Sunday, February 02, 2020

  • Sunday, February 02, 2020
  • Elder of Ziyon
I already knew that Yoram Hazony was brilliant from his "The Philosophy of Hebrew Scripture" and I have always wanted to read his book about Esther. I was not disappointed.

Megillat Esther is perhaps one of the best-known stories in the Hebrew Scriptures, but Hazony's analysis in God and Politics in Esther reveals themes and depths that I never imagined.

Hazony's main thesis is that Esther is a book about politics. More specifically, it is a blueprint on how Jews must act politically in the Diaspora, since Esther is one of the few Biblical stories that takes place primarily when Jews are under foreign rule. He presents Mordechai as being a master politician, becoming well known among King Ahashverosh's advisors and able to see things from multiple perspectives (his interpretation of the rabbinic assertion that Mordechai knew 70 languages.)

Esther, his cousin and adopted daughter, was his protege in understanding how to gain favor from those who know her. For example, when Esther was to be presented to the King to spend the night, she only wants to adorn herself according to the advice of Hegai, the king's chamberlain, and nothing more. Hegai has a vested interest in finding the perfect mate for the king, and he knows the king well, so Esther in this case trusts him implicitly, which makes him prefer her over the other girls, and helps contribute to the king finding favor in Esther as well.

Mordechai and Esther both want to use politics to their advantage, and Mordechai doesn't want either of them to make a big deal about their Jewishness. But things change when Haman becomes the king's vizier. Hazony explores the question of why Mordechai didn't bow down to Haman - why he suddenly was willing to make waves, and endanger the Jewish people, which is not a very political thing to do. After all, Jews are allowed to bow to royalty and to those close to royalty, as the story of Joseph shows.

Before Haman, the king had a series of advisors that would help the king make the best decisions. After the episode of the attempted coup against the king that Mordechai foiled, Ahashverosh became more paranoid about his advisors, and he essentially hired Haman to be the only confidant. This changed the entire texture of the kingdom as Haman arrogated himself to be close to a deity himself, making all decisions as an all powerful being - an idol. This crossed the line from a politician that a Jew can work with to one who is a mortal enemy, as idol worship is abhorrent. Mordechai, essentially alone, started a one-man protest against the new order of Persia which only accelerated when Haman convinced Ahashverosh to destroy all the Jews.

Hazony brings numerous parallels between the events in Esther and those of other Jews who were in high political positions in foreign lands - mostly Joseph and Daniel. Interestingly, he is harsh on Joseph, who had to walk the line between pleasing Pharaoh and doing what is best for his people - if he crosses the line, his ability to help his family would plummet to zero, so he spends more time protecting his position than using it to full advantage.

Esther, once she understood the gravity of the situation, realized that she must risk her position to save the Jewish people, something Joseph never really did. Joseph's brilliance in saving Egypt was a contributor to the Jews ultimately becoming slaves; he saved them from immediate starvation but was too paralyzed to go beyond that. Esther risks it all.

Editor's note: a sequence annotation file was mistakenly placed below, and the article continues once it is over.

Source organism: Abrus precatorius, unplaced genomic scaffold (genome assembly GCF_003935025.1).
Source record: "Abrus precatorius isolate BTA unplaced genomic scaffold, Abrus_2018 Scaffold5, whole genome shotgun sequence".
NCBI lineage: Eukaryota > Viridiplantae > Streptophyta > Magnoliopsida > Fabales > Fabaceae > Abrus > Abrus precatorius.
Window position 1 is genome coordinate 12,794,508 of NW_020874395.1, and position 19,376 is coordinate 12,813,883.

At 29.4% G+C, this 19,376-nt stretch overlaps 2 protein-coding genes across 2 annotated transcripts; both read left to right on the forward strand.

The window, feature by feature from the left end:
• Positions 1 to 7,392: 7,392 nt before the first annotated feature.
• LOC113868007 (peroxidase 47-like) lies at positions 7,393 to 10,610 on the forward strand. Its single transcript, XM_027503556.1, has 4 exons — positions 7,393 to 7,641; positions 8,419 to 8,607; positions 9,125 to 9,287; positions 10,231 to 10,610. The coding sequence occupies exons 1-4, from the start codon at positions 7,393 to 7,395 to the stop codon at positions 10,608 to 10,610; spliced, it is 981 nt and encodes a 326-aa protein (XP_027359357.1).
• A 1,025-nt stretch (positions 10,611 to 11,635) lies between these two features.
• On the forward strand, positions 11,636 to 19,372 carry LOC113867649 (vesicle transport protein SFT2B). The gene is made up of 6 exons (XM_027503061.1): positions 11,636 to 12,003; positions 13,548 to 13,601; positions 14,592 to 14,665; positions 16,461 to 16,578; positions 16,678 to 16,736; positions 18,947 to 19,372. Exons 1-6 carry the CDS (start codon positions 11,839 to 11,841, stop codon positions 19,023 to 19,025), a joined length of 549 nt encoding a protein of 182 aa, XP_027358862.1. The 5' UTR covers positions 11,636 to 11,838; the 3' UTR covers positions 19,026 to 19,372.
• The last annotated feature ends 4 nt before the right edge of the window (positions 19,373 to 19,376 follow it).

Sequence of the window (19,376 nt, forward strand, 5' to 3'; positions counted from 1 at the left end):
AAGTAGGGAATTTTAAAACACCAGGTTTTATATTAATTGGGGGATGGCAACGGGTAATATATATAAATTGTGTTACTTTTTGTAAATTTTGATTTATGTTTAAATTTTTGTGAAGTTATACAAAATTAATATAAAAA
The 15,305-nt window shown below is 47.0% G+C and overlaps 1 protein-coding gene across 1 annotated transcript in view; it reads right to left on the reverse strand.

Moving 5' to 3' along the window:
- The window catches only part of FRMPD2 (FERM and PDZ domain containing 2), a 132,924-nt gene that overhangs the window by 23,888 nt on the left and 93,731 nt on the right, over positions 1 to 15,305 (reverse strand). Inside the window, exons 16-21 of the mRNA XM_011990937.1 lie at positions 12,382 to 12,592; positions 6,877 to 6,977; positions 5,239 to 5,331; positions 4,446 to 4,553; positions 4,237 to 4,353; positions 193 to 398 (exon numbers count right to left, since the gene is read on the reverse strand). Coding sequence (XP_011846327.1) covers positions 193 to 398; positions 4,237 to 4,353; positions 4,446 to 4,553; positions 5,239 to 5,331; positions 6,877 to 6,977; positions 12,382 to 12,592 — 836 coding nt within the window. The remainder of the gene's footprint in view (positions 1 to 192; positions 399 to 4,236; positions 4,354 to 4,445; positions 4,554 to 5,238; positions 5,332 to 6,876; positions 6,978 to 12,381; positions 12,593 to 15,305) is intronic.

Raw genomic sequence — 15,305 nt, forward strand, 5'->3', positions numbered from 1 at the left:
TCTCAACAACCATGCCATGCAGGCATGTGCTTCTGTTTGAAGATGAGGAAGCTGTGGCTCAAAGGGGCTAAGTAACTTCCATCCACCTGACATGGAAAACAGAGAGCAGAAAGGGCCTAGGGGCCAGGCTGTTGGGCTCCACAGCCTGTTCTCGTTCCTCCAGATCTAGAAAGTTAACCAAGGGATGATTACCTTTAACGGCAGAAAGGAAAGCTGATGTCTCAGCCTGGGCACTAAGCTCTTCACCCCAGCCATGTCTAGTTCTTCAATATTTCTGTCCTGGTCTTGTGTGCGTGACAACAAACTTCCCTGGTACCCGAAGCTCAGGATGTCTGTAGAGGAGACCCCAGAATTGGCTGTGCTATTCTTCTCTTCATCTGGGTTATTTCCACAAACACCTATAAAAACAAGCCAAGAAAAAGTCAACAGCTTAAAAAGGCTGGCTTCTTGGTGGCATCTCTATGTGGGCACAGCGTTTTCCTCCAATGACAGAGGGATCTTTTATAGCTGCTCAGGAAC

Her plan is brilliant. She gives her husband reason to become jealous of Haman by inviting both of them to what should have been a romantic banquet for two, starting a chain of events where the king is unable to sleep that night, worrying about whether Haman is becoming too close to the Queen which prompts the events allowing him to be reminded of Mordechai's saving his life. When he asks Haman how to honor someone, his answer reveals to the king that Haman has unlimited ambition including to the throne itself. This all primes the king for the second banquet, which brought Haman's downfall.

But the story is not done. The king shows no interest in saving the Jews, and for two agonizing months Mordechai and Esther wait while Haman's followers prepare for all out war on Jews. Esther must once again put her life on the line to ask for a solution, one which he delegates to Mordechai to find a way not to contradict his existing edict.

God and Politics in Esther weaves through its pages an entire philosophy of politics itself. Beyond that, Hazony includes essays on antisemitism, the morality of the Jews' war on its enemies, and an extended treatise on how God is - and isn't - a part of the Esther story which famously doesn't mention God once. Hazony convincingly argues that there is no distinction between what we call "miracles" - unexplainable phenomena that help save Jews - and things that seem natural or prompted by man's actions. The Tanach says that "God was with" many men who did actions that seem to be quite natural. God may be hidden since the times of the Prophets, but He is there.

The ideas that Hazony brings applies to all eras. Rabbis famously studied the story of Jacob preparing to meet Esau before they would meet with despotic rulers to plead their case for the Jews; this book makes one think that Diaspora Jews who enter politics should closely study Esther.

Moreover, Jews who avoid politics even at the grassroots level should reconsider that decision. Change happens when you are willing to make waves and act independently.

Especially in these weeks before Purim, this is a book that will make you look at Esther in ways you never imagined.





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